Do DVD Players Scratch Disks?

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DVD players use lasers to read bits of data from the disk, then translate the binary code into music, video and other data components. Since there is no physical contact between the DVD player and the disk, the player cannot scratch the disks during playback. The opportunity for scratching the disk is more likely to occur during loading or changing disks, because that is when the disk is being physically manipulated.

Single Disk Players

  • Most scratches on the surface of a DVD are caused by handling the disk. If you simply slide the DVD around on the spindle until it falls into place, you are taking a chance on scratching the disk. To avoid this, always make certain to line up the central hole in the DVD with the player spindle, pressing the disk down and locking it in place.

Disk Changers

  • Multiple disk changers introduce even more opportunity for scratching the disks. Players which include multiple loading bays are not the concern, but stacked players which operate similar to a jukebox are. With each change of the disks there is a possibility of minor rubbing and scratching between the loading mechanism, the spindle and the DVD itself. This type of player is designed for minimal contact to avoid marring the disk, but the danger cannot be completely eliminated.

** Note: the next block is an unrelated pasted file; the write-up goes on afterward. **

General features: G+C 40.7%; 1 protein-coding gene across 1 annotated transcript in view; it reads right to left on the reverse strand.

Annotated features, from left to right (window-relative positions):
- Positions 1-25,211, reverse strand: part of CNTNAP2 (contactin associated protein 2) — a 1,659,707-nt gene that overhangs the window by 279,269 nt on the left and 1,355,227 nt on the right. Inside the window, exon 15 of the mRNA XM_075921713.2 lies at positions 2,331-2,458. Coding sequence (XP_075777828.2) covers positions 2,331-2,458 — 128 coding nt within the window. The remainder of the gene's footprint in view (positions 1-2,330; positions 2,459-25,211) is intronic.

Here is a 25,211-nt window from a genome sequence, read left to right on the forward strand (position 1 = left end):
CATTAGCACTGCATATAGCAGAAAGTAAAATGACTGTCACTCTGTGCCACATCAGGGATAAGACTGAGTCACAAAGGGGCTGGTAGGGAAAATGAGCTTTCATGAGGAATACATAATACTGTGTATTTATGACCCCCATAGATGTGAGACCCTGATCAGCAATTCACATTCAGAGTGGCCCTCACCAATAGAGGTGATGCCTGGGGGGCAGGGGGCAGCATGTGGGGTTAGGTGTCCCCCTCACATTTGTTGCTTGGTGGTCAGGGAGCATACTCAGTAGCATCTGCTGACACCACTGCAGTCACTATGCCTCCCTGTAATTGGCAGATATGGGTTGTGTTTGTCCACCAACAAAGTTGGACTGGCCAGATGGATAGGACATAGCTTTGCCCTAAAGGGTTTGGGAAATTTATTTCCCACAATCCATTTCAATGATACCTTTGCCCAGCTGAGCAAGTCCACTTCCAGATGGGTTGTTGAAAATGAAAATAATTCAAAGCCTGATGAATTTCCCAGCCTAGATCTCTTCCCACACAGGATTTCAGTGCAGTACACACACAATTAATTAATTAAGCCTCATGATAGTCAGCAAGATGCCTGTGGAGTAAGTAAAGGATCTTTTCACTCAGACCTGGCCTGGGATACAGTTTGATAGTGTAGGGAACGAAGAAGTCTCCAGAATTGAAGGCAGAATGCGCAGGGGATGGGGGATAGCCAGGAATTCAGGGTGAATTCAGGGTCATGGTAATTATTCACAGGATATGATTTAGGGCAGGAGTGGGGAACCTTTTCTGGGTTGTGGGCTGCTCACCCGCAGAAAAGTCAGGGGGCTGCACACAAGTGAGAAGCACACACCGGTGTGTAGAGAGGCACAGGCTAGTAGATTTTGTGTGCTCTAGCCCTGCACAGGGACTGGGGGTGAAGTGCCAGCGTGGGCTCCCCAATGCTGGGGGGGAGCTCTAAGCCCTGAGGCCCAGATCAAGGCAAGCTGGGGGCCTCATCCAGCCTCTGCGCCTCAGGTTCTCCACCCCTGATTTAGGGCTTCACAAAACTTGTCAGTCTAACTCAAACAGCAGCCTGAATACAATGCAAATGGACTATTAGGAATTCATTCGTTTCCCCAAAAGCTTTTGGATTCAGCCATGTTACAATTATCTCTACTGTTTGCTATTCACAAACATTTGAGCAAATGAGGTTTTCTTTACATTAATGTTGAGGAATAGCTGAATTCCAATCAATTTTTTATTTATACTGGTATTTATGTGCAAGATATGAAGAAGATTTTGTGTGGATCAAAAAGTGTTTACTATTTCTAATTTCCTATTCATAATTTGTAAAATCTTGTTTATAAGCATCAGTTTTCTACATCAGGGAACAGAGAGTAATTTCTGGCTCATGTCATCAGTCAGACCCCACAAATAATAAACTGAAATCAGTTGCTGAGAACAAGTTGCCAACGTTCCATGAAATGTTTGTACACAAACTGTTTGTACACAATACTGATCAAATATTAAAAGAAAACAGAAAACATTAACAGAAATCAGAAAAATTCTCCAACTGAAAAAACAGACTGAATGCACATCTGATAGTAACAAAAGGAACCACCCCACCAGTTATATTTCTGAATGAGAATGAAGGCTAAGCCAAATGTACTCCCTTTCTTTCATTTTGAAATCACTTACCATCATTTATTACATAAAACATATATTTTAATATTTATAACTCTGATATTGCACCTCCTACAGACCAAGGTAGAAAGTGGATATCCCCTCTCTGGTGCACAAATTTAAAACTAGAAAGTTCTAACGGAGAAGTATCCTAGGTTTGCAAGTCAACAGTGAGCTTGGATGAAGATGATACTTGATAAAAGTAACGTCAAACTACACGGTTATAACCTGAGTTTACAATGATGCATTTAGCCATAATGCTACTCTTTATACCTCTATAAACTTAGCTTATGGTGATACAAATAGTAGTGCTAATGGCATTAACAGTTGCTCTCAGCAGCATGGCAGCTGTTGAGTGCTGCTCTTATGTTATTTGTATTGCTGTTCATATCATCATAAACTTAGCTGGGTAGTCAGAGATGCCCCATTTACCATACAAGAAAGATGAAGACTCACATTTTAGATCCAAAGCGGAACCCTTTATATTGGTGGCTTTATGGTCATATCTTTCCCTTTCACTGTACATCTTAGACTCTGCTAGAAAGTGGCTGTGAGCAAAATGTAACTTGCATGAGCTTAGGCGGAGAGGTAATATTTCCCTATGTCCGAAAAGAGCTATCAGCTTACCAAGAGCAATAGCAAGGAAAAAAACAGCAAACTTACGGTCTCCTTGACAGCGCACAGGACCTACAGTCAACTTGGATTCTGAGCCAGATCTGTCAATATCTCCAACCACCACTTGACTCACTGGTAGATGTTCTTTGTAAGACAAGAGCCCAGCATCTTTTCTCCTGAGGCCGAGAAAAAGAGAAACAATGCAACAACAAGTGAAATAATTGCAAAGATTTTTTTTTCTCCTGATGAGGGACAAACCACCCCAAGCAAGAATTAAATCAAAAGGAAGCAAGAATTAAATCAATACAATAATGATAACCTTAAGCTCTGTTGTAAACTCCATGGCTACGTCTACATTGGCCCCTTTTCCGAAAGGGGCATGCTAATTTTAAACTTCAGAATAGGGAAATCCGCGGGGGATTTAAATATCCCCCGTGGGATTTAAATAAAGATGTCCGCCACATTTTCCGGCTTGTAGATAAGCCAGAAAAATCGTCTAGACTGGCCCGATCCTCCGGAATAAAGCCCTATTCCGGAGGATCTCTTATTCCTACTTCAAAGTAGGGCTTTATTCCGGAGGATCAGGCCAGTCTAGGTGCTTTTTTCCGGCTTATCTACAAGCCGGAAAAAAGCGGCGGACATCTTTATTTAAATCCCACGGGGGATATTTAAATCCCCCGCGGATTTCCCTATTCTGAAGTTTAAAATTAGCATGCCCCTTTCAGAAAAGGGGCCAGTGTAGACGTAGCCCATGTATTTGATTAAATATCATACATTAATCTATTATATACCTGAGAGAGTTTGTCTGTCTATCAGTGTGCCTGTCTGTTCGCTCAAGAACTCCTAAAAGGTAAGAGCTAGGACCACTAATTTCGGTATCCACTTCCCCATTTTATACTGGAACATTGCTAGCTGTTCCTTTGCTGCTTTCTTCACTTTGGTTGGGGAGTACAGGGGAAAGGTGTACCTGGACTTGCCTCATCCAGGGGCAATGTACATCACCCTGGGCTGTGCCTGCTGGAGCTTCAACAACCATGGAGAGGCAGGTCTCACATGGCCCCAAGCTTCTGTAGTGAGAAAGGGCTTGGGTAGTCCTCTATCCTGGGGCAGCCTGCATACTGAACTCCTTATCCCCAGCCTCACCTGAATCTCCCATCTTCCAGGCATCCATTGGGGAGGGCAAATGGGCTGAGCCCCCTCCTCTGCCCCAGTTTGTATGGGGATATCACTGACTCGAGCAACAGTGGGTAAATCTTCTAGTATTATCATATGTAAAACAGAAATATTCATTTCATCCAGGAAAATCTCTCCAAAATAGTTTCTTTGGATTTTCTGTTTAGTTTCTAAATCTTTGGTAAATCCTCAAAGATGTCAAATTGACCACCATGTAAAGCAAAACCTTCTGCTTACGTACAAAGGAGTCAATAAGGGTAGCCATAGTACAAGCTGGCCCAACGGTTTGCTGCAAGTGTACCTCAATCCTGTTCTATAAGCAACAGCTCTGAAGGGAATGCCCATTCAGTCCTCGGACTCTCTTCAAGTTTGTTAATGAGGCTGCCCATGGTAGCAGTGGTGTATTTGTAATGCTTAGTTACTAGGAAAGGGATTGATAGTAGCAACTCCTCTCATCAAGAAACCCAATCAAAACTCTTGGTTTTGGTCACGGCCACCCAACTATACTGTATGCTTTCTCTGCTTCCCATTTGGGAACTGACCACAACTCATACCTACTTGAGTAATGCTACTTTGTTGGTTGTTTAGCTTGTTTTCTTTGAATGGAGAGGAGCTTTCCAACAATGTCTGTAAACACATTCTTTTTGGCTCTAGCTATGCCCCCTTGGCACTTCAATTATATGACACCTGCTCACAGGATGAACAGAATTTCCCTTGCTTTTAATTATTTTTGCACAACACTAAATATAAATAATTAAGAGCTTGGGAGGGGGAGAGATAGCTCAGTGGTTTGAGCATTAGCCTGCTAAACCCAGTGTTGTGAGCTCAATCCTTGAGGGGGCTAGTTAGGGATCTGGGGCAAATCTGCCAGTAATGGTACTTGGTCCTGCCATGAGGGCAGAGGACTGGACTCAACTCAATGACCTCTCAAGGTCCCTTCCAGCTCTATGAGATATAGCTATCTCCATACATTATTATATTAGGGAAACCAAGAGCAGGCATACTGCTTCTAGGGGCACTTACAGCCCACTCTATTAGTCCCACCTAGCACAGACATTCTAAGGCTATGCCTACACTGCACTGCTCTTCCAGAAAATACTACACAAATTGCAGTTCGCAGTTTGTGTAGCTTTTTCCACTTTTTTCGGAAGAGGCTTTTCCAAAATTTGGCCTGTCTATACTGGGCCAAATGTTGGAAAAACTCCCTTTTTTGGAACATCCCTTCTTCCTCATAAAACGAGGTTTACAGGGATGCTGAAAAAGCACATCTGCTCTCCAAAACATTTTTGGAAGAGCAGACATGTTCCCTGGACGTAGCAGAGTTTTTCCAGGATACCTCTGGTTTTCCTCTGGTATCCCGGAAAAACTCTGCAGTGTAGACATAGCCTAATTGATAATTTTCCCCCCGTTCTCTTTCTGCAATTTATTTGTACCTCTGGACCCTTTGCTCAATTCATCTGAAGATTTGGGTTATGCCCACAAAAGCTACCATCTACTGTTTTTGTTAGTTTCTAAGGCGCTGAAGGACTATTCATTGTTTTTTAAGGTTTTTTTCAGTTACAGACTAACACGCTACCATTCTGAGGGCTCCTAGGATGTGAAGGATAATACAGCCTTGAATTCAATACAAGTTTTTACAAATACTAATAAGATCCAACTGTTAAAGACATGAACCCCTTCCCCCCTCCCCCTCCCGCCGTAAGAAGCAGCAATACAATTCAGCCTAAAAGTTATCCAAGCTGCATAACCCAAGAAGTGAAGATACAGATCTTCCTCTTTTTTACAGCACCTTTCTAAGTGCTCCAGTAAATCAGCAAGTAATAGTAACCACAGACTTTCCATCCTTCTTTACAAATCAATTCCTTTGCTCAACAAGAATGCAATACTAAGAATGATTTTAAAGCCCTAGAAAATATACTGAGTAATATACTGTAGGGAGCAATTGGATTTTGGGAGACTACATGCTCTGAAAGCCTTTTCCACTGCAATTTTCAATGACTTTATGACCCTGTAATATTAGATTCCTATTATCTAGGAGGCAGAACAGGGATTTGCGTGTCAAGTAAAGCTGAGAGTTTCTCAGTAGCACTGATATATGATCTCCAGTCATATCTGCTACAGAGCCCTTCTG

Handling a DVD

  • Handling the disks is the most common way of scratching them. Touching the surface can cause minor scratches as well as introducing oils and other contaminants to the disk surface. To minimize the hazard, always grasp a DVD by placing your fingers on the outer edge of the disk rather than touching the flat surface. Carefully handling the DVD will extend the life of the disk. Exposure to cigarette smoke will not scratch the disk, but it has the potential to cloud the disk surface and make it unreadable.

Cleaning a DVD

  • Even with careful handling, a DVD is subject to collecting dust and grit over time. These tiny particles in turn cause scratches which could ruin the disk. To minimize this effect, clean your DVD each time you use it by wiping it with a clean, soft cloth. If the surface is contaminated with sticky substances or oils, add a few drops of rubbing alcohol to the cloth. Do not use chemical cleaners or substances such as nail polish remover, as they have the potential to warp, melt or otherwise alter the DVD surface.

DVD Storage

  • Do not stack DVDs on top of each other. If you are not able to place each DVD into a single disk case, place wax paper or cheesecloth between each disk as you stack them. Keep in mind that sliding disks together is almost certain to cause scratching of the disks. Do not leave disks lying around unprotected, as doing so provides ample opportunity for disk scratching to occur.

References

  • Photo Credit Creatas/Creatas/Getty Images
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